This article is sponsored by Audax Private Debt
The market volatility that has characterised the US economy thus far in 2022 has produced a mixed outlook for many alternative investment asset classes, including private debt. A widening of spreads clearly has the potential to boost returns, but managers are facing an economic situation fraught with downside risks, as rising interest rates also impact the balance sheets of leveraged companies.
Kevin Magid, president of Audax Private Debt, predicts that firms with experience managing through downturns will have a crucial advantage in this environment. One of the keys to risk management, he says, is to pay close attention to the fixed charge coverage ratio of borrowers and to also focus on operating flexibility – pricing power, as well as having a moderately variable cost structure.
How is private debt situated, compared to public market lenders, as we head into a possible recession?
Private markets moved more slowly to widen spreads, though the widening has recently materialised. Broadly syndicated loan spreads gapped much wider, very quickly, when worrisome data on GDP and inflation was posted, due to the billions of dollars of hung commitments owned by banks. Banks had underwritten these loans in a frothy market, at leverage ratios and spreads that were no longer “market” given the rapid change in economic outlook. Loans were sold at lower prices, depending on credit quality, and broadly syndicated spreads widened by 200-400bps. As of mid-August, the market firmed somewhat and spreads were only ~150bps wider.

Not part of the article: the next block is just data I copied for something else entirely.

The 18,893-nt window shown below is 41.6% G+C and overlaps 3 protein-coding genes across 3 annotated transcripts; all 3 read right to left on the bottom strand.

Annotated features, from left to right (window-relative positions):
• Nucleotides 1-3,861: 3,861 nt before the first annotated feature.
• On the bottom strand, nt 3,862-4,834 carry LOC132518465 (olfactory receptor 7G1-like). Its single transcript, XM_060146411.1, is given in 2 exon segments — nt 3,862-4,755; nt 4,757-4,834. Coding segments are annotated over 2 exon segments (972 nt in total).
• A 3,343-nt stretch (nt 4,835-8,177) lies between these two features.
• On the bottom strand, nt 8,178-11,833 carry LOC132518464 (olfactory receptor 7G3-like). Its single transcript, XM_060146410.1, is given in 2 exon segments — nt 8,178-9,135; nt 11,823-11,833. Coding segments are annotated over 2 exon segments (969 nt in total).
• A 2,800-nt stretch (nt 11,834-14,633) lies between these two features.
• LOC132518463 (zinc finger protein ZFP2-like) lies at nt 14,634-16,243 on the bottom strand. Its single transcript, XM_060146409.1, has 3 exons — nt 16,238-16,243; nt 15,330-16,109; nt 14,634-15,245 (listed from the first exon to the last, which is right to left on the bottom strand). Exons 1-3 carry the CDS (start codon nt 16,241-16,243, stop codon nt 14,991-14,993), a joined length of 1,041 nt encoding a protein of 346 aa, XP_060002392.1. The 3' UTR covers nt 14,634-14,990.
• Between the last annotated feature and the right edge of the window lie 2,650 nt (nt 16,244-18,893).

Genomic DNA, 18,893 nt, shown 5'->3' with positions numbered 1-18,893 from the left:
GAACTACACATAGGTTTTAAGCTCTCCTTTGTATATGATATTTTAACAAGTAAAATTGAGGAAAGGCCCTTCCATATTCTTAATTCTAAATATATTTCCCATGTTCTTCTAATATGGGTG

Private debt spreads have now widened by approximately 100-150bps. The private debt markets are not in a “forced sale” mode. We make decisions based on what we think is a good relative yield for the credit we’re going to own, so spreads usually don’t widen as much or as quickly. It doesn’t happen as fast given it’s not a traded market, as the deal negotiating process takes longer.
The good news for private debt investors is, after years of low rates, which were still higher than investment grade, high yield, and broadly syndicated loans, base rates are up. That means investor returns are moving higher. It’s our job to now manage the risk that comes with increased interest rates.
What are the key elements to being a successful manager in this environment?
When the economy is strong, everyone thinks it’s a great time to be a private debt manager. Money flows to GPs, and that is often tied to a perception of lower risk, usually resulting in lower yields and lower returns due to oversupply of capital. And the reverse is true when risk seems to be rising.
Our investments benefit from rising rates, but now we have to focus on mitigating the risk from inflation and interest rates. The rising cost of servicing debt for our borrowers, and the impact of inflation on companies’ operating expenses are risks that are top of mind for us.
The most important metric for managing risk in this environment isn’t interest coverage, and it isn’t total leverage (although that matters – you can’t have an unreasonable leverage ratio). The key metric is a company’s fixed charge coverage ratio. Can a company comfortably meet all of its fixed charges: interest expense, taxes, capital expenditures and amortisation, while handling working capital demands? That’s what truly determines if a company can service its debt. Our views on risk mitigation have been formed over the last 20-plus years together, through multiple cycles, and we have learned and experienced what matters most in different parts of the cycle.